When I was 14, going through the worst pangs of adolescent angst, railing against the unfairness of the world in general and my parents in particular, I thought age would bring all the answers. "At 18, I'll know the answers," I'd breathe tearfully to myself each night.
But 9 years have passed since I turne d 18, and I still can't say I have the answers. Not only for the big questions - the whoppers - the "Why am I here"s and the "What's the meaning of life"s - but even for the small ones... the simple questions of why some people are the way they are, and why we aren't all happy and blithe, like Sunday's child, and why regardless of how much I gym, I don't seem to lose any weight.
Robert Louis Stevenson wrote, "The world is so full of wonderful things, I'm sure we should all be happy as kings." Well put, Bob, but the world doesn't seem to be listening. Every magazine you read is full of the woes of the world. The Middle Eastern conflict. Hutus and Tutsis trying to wipe each other off the face of the planet. Manipur. Serbs and Croats. It seems to be endless.
And for what?
"The story of Bangladesh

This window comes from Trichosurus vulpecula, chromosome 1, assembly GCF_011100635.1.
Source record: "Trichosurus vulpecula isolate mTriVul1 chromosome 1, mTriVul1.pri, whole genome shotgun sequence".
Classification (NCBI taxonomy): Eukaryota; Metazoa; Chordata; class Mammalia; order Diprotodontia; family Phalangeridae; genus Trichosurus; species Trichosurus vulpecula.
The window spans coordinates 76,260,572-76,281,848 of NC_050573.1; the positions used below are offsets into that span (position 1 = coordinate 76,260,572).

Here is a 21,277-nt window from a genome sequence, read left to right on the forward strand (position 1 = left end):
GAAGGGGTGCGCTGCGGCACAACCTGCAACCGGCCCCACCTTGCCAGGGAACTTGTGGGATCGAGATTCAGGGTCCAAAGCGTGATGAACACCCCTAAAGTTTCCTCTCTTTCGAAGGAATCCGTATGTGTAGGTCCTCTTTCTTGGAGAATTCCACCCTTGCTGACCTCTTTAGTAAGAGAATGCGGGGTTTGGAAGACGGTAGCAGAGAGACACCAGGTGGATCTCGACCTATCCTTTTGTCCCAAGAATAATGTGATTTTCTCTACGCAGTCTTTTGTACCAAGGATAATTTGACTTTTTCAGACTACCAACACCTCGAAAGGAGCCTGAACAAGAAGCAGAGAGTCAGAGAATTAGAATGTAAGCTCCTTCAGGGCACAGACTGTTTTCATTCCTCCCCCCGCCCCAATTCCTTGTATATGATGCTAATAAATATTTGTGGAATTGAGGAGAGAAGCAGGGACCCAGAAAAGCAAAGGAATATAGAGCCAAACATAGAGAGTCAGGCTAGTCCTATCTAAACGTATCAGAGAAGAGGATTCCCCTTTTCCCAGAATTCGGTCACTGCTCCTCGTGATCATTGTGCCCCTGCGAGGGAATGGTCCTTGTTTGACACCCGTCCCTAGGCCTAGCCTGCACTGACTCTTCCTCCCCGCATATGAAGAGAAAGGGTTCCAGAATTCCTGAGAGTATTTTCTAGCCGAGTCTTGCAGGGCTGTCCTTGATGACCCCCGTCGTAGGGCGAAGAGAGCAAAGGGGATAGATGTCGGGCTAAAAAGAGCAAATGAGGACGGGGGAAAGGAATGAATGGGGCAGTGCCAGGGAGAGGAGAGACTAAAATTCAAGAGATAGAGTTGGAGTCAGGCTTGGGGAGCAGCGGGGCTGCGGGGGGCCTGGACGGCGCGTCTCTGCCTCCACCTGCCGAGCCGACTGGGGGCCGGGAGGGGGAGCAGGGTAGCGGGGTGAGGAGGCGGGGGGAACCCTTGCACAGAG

Is an ancient one, again made fresh
By blind men who carry out commands
Which flow out of the laws upon which nations stand
Which say to sacrifice a people for a land."
You're probably thinking, hey, where's my dose of humour for the week? All I can say is, dunno. It's one of those days when the world seems out of control and my head is filled with question marks. Stop this planet, I want to get off, I think. Regardless of the free trip around the sun.
In one of the Dirk Gently books, Dirk had this pocket calculator, which could only display results of 4 and below. The minute any computation got out of hand (read: > 4), the screen would display the line "A suffusion of yellow". So that's the answer. What's life all about? A suffusion of yellow.
In conclusion, I quote Calvin: "I think the surest sign that there's intelligent life out there is that none of it has made any attempt to contact us."